Collectively, the picture we are assembling is that biosolids affect the entire food web. We’re seeing shifts in three major groups of insects. Mice, voles, and songbirds are showing changes numbers in response to biosolids. Some of the birds of prey show clear habitat selection for sites with biosolids, as well as consuming invertebrate and vertebrate prey affected by biosolids. Some of our results suggest population increases, or positive habitat selection, on sites with biosolids compared to controls. These early results suggest that further documenting the impacts of biosolids applications on wildlife species at the OK Ranch would help Metro Vancouver and others to see if biosolids could be used as a restoration tool to enhance invertebrate and vertebrate species on previously overgrazed or degraded grasslands.
Thus our work provides a comprehensive system-wide look at insect and vertebrate responses to the broad-scale application of biosolids to degraded rangelands. Our work details population and community responses of a number of species, identifies a number of vertebrate species-at-risk that use the biosolids-amended pastures, and draws together a food web analysis of biosolids-amended areas. These results are unique in the biosolids-wildlife research literature, and is expanding our understanding of how biosolids impact animals. It is possible, for example, that biosolids could be used in restoration efforts to support vertebrate species at risk of extinction, as the soil and plant changes induced by biosolids ramify through the food web. We hope such research may develop on sites that are explicitly targeted for restoration and biodiversity conservation to see how well our results apply in other settings.
Avery, E., Krzic, M., Wallace, B., Newman R. F., Smukler, S. M., and Bradfield, G. E. (2018). One-time application of biosolids to ungrazed semiarid rangelands: 14 yr soil responses. Canadian Journal of Soil Science 98:696-708.
Avery, E., Krzic, M., Wallace, B. M., Newman, R. F., Bradfield G. E., and Smukler S. M. (2019). Plants species composition and forage production 14 yr after biosolids application and grazing exclusion. Rangeland Ecology and Management 72:996-1004.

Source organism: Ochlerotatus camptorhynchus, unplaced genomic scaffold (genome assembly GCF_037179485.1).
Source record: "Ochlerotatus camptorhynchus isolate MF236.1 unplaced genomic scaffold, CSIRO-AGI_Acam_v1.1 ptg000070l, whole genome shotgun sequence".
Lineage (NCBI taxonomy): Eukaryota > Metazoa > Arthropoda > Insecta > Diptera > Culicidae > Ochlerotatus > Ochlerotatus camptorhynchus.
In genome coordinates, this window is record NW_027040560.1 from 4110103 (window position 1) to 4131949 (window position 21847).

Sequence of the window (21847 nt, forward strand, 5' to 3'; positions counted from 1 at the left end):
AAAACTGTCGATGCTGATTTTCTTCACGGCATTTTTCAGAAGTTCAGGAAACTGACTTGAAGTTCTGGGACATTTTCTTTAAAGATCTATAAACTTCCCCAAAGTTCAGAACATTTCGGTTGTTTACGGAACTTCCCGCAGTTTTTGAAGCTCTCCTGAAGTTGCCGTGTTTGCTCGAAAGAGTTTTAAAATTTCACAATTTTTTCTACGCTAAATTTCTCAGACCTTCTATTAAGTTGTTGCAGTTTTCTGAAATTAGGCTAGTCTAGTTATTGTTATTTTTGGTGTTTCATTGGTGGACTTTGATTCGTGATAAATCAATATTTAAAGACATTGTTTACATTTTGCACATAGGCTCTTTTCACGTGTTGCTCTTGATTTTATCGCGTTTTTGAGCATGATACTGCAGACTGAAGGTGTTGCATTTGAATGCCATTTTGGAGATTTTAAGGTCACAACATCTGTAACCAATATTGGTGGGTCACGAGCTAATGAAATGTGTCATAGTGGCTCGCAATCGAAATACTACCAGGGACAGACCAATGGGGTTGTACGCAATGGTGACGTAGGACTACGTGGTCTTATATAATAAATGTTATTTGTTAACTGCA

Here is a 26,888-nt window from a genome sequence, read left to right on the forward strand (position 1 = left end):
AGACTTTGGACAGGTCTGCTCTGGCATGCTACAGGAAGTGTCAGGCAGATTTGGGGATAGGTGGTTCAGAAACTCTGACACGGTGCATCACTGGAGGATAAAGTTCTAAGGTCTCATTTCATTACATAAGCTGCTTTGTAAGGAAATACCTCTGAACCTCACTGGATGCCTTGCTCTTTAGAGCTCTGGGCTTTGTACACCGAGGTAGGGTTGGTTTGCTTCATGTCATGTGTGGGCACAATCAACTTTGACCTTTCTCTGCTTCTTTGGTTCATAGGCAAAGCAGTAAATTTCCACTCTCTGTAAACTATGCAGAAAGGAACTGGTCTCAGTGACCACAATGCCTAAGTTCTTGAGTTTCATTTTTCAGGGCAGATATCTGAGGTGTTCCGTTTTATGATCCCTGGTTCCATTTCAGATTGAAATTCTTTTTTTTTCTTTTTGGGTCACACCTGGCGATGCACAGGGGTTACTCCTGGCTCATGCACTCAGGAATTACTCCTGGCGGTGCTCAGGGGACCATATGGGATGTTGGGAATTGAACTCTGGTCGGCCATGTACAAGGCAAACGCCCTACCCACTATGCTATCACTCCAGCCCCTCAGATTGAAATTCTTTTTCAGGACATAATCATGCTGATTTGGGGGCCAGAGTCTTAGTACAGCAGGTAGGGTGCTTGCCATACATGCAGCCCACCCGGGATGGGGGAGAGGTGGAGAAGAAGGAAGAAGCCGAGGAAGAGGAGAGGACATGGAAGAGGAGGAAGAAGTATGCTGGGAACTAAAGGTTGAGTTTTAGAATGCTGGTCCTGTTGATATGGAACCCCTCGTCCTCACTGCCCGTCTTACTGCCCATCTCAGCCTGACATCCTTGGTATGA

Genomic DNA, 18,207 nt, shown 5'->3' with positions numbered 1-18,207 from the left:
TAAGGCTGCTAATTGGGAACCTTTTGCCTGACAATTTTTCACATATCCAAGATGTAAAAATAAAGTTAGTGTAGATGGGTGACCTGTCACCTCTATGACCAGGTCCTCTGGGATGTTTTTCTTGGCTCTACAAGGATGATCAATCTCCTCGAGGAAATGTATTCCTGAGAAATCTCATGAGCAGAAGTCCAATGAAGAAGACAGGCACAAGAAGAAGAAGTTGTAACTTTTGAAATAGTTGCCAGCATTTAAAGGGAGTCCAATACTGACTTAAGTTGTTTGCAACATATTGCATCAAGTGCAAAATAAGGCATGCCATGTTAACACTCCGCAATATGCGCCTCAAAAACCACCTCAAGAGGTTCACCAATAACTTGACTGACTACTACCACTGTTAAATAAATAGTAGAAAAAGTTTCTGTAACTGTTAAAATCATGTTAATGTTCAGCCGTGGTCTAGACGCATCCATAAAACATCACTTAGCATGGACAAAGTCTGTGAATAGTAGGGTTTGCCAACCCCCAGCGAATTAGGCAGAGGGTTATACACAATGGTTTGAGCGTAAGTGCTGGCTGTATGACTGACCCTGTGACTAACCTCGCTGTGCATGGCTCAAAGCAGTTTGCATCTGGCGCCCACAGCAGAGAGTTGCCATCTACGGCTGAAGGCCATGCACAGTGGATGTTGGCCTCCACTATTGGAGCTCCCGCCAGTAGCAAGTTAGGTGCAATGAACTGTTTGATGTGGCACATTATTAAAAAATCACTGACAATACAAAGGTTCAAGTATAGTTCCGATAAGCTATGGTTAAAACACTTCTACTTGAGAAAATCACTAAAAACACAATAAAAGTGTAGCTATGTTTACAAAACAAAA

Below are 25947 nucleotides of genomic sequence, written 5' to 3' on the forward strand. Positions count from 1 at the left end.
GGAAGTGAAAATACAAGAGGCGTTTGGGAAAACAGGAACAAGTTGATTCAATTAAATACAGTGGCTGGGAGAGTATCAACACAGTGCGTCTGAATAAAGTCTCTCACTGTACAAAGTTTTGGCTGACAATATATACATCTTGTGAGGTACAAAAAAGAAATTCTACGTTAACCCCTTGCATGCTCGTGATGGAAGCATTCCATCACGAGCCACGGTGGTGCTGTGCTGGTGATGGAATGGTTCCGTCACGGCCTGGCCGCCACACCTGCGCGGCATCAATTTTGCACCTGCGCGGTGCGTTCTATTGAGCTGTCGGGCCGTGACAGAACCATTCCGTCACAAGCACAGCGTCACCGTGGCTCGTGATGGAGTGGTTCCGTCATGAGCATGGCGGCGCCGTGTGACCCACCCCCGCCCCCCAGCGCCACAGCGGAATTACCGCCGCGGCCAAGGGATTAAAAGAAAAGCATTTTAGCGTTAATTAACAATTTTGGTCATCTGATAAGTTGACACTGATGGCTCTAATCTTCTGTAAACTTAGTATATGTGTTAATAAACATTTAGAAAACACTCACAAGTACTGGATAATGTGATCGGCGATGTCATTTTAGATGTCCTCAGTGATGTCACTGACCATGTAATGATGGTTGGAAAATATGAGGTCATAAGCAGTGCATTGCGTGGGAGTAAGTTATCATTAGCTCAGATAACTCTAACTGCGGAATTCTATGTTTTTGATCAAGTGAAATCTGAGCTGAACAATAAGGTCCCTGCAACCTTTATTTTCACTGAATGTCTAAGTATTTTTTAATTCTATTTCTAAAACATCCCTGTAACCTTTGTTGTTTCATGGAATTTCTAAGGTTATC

Brown, S., R.L. Chaney, M. Sprenger, and H. Compton. 2002. Assessing impact to wildlife at biosolids remediated sites. Biocycle 43: 50-58.
Buers, M., F.I. Doyle, K.J. Lawson, and K.E. Hodges. 2019. Effects of biosolids amendments on American Kestrel nest site selection and diet. Canadian Journal of Zoology 97: 1186–1194.
Cheng, C., J.P. Kimmins, and T.P. Sullivan. 1996. Forest fertilization with biosolids: impact on small mammal population dynamics. Northwest Science 70:252-261.
Fuchsman, P., J. Lyndall, M. Bock, D. Lauren, T. Barber, K. Leigh, E. Perruchon, and M. Capdeviellek. 2010. Terrestrial ecological risk evaluation for triclosan in land-applied biosolids. Integrated Environmental Assessment and Management 6:405-418.
Gaudreault, E., R.G. Lalonde, K.J. Lawson, F.I. Doyle, and K.E. Hodges. 2019. Effects of biosolids application on grasshopper [Orthoptera: Acrididae] abundance and diversity in a northern grassland. Rangeland Ecology 41:55-64.
McCune, C., F.I. Doyle, and K.E. Hodges. Grassland moth communities in relation in terrestrial applications of biosolids. Manuscript in preparation.
Meineke, J. 2020. Effects of biosolids on a grassland community of rodents and birds of prey in British Columbia. MSc, University of British Columbia Okanagan, Kelowna BC.
Newman, R., M. Krzic, and B.M. Wallace. 2014. Differing effects of biosolids on native plants in grasslands of Southern British Columbia. Journal of Environmental Quality 43:1672-1678.
Ormrod, A., F.I. Doyle, K.J. Lawson, and K.E. Hodges. Diets of avian predators in northern grasslands amended with biosolids. In review at Ecology and Evolution.
Wallace, B.M., M. Krzic, R.F. Newman, T.A. Forge, K. Broersma, and G. Neilsen. 2016. Soil aggregate dynamics and plant community response after biosolids application in a semiarid grassland. Journal of Environmental Quality 45: 1663-1671.
Washburn, B.E. and M. Begier. 2011. Wildlife responses to long-term application of biosolids to grasslands in North Carolina. Rangeland Ecology and Management 64:131-138.